The US Supreme Court’s 5-4 decision in Hollingsworth vs. Perry, denying Chief U.S. District Judge Vaughn Walker’s plans to televise the Proposition 8 trial, is worth reading for a number of reasons. The opinion acknowledges that the question whether courtroom proceedings should be broadcast has prompted considerable national debate and that reasonable minds differ on the proper resolution of that debate and on the restrictions, circumstances, and procedures under which such broadcasts should occur. While the per curiam decision prevents Judge Walker’s plans for transmission of the proceedings of the case to five other federal courthouses located in Seattle, Pasadena, Portland, San Francisco, and Brooklyn, (and also, on a delayed basis, to allow the video to be posted on YouTube) it does so on procedural grounds stating that is does not “express any views on the propriety of broadcasting court proceedings generally”. The opinion lays out some interesting procedural aspects of the case. For example, page 3 of the opinion states: “The State of California declined to defend Proposition 8, and the defendant-intervenors (who are the applicants here) entered the suit to defend its constitutionality.” While the decision takes pains to side step the controversy, it makes references to claims by the proponents of Proposition 8 that a televised trial would subject them to harassment. For example, at pages 2 to 3, the decision addresses the concerns of the proponents of Proposition 8:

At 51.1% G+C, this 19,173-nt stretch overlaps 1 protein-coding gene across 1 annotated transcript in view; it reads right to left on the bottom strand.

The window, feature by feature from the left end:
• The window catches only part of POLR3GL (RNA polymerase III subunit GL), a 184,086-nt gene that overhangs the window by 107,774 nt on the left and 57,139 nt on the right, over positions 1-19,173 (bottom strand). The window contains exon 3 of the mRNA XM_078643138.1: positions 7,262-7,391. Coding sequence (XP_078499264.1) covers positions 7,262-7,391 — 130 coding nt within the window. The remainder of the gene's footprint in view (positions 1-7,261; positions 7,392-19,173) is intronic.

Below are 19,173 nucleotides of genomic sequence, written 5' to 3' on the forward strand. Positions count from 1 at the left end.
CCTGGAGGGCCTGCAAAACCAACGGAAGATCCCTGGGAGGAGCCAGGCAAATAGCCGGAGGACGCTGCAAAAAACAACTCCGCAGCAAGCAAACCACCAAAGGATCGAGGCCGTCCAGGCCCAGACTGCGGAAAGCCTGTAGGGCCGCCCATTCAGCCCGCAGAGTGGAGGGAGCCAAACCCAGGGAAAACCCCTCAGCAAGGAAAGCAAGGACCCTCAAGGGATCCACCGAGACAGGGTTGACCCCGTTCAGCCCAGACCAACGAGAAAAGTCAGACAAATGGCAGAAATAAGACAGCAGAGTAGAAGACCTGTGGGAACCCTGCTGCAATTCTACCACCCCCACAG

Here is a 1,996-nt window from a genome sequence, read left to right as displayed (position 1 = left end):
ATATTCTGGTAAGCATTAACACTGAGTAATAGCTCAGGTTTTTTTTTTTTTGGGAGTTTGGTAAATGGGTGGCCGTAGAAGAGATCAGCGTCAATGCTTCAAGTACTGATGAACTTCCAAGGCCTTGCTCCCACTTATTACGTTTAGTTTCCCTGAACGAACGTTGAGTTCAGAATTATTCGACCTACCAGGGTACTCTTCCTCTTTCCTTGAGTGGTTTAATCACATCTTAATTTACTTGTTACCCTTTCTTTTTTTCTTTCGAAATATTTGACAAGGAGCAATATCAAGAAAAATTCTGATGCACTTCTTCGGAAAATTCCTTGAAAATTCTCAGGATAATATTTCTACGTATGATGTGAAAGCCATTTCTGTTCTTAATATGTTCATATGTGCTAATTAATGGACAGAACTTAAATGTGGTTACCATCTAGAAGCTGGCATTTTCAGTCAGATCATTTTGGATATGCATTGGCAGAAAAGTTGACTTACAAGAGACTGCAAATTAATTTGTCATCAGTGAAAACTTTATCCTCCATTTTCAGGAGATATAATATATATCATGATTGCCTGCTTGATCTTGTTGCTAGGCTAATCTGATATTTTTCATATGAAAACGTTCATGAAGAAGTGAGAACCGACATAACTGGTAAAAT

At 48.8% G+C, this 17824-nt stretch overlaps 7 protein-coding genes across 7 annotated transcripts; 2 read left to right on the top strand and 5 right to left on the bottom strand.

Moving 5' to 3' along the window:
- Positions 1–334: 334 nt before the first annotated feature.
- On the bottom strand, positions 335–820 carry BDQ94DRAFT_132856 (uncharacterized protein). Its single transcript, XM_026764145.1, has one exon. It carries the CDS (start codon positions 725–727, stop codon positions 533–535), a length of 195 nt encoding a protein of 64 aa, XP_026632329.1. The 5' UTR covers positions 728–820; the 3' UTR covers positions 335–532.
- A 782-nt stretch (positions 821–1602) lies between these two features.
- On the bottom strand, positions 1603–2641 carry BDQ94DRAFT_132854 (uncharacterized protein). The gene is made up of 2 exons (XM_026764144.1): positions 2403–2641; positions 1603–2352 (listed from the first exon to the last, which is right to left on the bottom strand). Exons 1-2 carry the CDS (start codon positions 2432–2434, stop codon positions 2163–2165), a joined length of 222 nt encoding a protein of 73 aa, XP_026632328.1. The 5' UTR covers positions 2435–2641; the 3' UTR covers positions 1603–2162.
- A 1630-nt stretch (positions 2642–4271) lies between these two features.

Its advocates claim that they have been subject to harassment as a result of public disclosure of their support. For example, donors to groups supporting Proposition 8 “have received death threats and envelopes containing a powdery white substance.” Some advocates claim that they have received confrontational phone calls and e-mail messages from opponents of Proposition 8 and others have been forced to resign their jobs after it became public that they had donated to groups supporting the amendment. Opponents of Proposition 8 also are alleged to have compiled “Internet blacklists” of pro-Proposition 8 businesses and urged others to boycott those businesses in retaliation for supporting the ballot measure. And numerous instances of vandalism and physical violence have been reported against those who have been identified as Proposition 8 supporters (citations omitted).
The discussion has been ongoing for years as evidenced by Brooklyn Law School Library’s collections with titles such as TV or Not TV: Television, Justice, and the Courts by Ronald L. Goldfarb (Call # KF8725 .G65 1998) with chapters The trial of the century; The free press, the fair and public trial: a constitutional conundrum; Cameras in the courts: the experiment; A thing observed, a thing changed: what is the impact of television on trials? The crucible: court TV; Conclusion: TV or not TV.
See also Cameras in the Courtroom: Television and the Pursuit of Justice by Marjorie Cohn and David Dow (Call #KF8725 .C63 1998).
Judge Alex Kozinski, in his letter dated January 10 defending the Ninth Circuit pilot program for TV broadcasting, may have summed up the argument best by writing “”Like it or not, we are now well into the twenty-first century, and it is up to those of us who lead the federal judiciary to adopt policies that are consistent with the spirit of the times and the advantages afforded us by new technology. If we do not, Congress will do it for us.” In fact, in the last session of Congress, Sen. Grassley and Sen. Schumer introduced the Sunshine in the Courtroom Act of 2009 to authorize the televising to the public of court proceedings. A Congressional Research Service Report entitled Televising Supreme Court and Other Federal Court Proceedings: Legislation and Issues discusses the issue at length.